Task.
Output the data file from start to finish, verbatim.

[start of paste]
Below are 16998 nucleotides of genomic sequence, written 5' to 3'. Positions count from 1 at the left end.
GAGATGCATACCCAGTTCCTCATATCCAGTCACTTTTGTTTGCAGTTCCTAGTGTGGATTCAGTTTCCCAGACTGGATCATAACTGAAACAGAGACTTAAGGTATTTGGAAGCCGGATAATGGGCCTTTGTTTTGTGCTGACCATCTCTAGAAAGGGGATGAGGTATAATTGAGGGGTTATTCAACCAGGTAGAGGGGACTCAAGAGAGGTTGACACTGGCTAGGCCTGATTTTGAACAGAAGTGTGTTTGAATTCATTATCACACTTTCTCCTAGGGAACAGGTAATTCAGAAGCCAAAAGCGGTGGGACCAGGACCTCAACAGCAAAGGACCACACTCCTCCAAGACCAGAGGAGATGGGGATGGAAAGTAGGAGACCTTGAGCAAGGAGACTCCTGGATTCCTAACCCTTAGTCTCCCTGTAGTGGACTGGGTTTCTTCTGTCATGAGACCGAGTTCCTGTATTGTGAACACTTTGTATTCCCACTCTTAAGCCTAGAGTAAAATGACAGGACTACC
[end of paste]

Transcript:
Below are 16998 nucleotides of genomic sequence, written 5' to 3'. Positions count from 1 at the left end.
GAGATGCATACCCAGTTCCTCATATCCAGTCACTTTTGTTTGCAGTTCCTAGTGTGGATTCAGTTTCCCAGACTGGATCATAACTGAAACAGAGACTTAAGGTATTTGGAAGCCGGATAATGGGCCTTTGTTTTGTGCTGACCATCTCTAGAAAGGGGATGAGGTATAATTGAGGGGTTATTCAACCAGGTAGAGGGGACTCAAGAGAGGTTGACACTGGCTAGGCCTGATTTTGAACAGAAGTGTGTTTGAATTCATTATCACACTTTCTCCTAGGGAACAGGTAATTCAGAAGCCAAAAGCGGTGGGACCAGGACCTCAACAGCAAAGGACCACACTCCTCCAAGACCAGAGGAGATGGGGATGGAAAGTAGGAGACCTTGAGCAAGGAGACTCCTGGATTCCTAACCCTTAGTCTCCCTGTAGTGGACTGGGTTTCTTCTGTCATGAGACCGAGTTCCTGTATTGTGAACACTTTGTATTCCCACTCTTAAGCCTAGAGTAAAATGACAGGACTACC